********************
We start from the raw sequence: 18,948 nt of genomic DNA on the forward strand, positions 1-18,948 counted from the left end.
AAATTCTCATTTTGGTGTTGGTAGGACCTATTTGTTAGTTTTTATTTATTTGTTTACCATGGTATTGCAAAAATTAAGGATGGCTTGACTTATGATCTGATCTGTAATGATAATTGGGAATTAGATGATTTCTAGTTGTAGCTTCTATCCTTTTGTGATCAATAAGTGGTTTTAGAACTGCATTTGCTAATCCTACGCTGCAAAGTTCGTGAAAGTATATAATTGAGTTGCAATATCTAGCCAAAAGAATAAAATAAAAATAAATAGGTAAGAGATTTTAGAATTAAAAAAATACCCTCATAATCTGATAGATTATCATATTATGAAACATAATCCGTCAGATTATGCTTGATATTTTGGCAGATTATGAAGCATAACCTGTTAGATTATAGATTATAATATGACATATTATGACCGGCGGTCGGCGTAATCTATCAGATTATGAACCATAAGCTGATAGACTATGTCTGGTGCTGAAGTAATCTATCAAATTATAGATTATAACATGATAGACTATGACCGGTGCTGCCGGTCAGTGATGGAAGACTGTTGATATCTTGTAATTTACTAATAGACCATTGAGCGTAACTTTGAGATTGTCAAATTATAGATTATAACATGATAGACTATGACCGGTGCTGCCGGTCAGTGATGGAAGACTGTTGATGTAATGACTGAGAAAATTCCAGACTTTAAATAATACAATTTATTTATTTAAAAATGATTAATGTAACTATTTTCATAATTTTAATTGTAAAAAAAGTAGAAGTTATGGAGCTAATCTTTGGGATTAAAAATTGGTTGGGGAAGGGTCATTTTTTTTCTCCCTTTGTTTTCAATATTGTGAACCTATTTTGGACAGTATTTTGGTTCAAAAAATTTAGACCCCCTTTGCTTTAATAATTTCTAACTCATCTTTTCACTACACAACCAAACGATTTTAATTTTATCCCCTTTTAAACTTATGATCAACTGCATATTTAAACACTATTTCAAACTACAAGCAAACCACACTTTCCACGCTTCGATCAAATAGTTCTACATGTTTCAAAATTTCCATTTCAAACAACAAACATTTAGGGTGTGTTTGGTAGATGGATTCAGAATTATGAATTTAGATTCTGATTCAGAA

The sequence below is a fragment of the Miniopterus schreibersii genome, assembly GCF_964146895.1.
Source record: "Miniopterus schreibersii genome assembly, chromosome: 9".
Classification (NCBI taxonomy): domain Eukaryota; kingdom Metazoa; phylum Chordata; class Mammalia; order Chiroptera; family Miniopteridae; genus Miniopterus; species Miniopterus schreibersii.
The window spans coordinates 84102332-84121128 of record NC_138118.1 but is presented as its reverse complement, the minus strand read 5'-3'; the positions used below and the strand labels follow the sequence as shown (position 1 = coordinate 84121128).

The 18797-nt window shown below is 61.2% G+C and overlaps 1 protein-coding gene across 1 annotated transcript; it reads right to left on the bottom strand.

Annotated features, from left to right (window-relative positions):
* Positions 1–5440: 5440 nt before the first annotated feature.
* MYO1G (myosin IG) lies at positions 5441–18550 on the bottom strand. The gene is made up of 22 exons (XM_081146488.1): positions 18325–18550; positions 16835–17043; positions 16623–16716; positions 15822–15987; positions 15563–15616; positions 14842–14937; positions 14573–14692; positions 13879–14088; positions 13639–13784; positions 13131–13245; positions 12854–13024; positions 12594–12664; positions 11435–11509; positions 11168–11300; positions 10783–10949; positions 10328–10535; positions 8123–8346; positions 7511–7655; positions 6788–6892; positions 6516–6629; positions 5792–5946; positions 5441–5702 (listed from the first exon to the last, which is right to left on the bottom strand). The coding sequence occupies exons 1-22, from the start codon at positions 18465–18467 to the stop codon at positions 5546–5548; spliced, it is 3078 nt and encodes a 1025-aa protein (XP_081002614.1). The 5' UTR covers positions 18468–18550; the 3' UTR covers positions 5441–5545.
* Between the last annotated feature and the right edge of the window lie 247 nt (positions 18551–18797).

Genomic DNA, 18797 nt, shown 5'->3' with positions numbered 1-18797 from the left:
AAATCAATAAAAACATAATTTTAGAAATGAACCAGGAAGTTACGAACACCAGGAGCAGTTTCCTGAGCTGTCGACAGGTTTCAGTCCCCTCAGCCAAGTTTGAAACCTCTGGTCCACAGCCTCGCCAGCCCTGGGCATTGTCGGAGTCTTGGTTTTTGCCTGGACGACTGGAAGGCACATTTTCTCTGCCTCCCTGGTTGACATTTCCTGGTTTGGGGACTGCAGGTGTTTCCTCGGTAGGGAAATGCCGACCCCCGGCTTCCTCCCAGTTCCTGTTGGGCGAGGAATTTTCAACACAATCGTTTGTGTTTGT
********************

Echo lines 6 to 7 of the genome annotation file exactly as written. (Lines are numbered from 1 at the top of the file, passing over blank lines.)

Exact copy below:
The window spans coordinates 84102332-84121128 of record NC_138118.1 but is presented as its reverse complement, the minus strand read 5'-3'; the positions used below and the strand labels follow the sequence as shown (position 1 = coordinate 84121128).

The 18797-nt window shown below is 61.2% G+C and overlaps 1 protein-coding gene across 1 annotated transcript; it reads right to left on the bottom strand.